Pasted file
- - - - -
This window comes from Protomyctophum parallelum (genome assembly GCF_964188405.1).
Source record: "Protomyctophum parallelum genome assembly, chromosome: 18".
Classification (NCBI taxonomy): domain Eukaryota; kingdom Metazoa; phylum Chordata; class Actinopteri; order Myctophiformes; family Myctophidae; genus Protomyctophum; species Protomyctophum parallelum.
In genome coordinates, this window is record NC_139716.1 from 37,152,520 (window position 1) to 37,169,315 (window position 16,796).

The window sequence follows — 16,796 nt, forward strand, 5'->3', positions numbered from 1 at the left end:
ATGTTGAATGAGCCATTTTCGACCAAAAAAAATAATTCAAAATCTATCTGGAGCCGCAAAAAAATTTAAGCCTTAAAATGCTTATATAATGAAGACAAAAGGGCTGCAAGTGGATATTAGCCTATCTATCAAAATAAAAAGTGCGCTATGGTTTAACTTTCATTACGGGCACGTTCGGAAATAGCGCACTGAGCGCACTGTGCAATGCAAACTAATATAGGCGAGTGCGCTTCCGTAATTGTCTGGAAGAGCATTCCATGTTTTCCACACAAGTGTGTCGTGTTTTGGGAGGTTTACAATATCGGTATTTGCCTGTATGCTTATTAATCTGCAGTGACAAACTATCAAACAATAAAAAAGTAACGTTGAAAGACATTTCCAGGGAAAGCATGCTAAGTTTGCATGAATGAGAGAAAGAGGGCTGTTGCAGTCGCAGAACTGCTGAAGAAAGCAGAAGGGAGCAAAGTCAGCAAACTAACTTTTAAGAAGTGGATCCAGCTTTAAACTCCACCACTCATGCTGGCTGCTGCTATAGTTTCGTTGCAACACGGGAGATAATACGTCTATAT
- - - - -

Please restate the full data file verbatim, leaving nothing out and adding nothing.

This window comes from Protomyctophum parallelum (genome assembly GCF_964188405.1).
Source record: "Protomyctophum parallelum genome assembly, chromosome: 18".
Classification (NCBI taxonomy): domain Eukaryota; kingdom Metazoa; phylum Chordata; class Actinopteri; order Myctophiformes; family Myctophidae; genus Protomyctophum; species Protomyctophum parallelum.
In genome coordinates, this window is record NC_139716.1 from 37,152,520 (window position 1) to 37,169,315 (window position 16,796).

The window sequence follows — 16,796 nt, forward strand, 5'->3', positions numbered from 1 at the left end:
ATGTTGAATGAGCCATTTTCGACCAAAAAAAATAATTCAAAATCTATCTGGAGCCGCAAAAAAATTTAAGCCTTAAAATGCTTATATAATGAAGACAAAAGGGCTGCAAGTGGATATTAGCCTATCTATCAAAATAAAAAGTGCGCTATGGTTTAACTTTCATTACGGGCACGTTCGGAAATAGCGCACTGAGCGCACTGTGCAATGCAAACTAATATAGGCGAGTGCGCTTCCGTAATTGTCTGGAAGAGCATTCCATGTTTTCCACACAAGTGTGTCGTGTTTTGGGAGGTTTACAATATCGGTATTTGCCTGTATGCTTATTAATCTGCAGTGACAAACTATCAAACAATAAAAAAGTAACGTTGAAAGACATTTCCAGGGAAAGCATGCTAAGTTTGCATGAATGAGAGAAAGAGGGCTGTTGCAGTCGCAGAACTGCTGAAGAAAGCAGAAGGGAGCAAAGTCAGCAAACTAACTTTTAAGAAGTGGATCCAGCTTTAAACTCCACCACTCATGCTGGCTGCTGCTATAGTTTCGTTGCAACACGGGAGATAATACGTCTATAT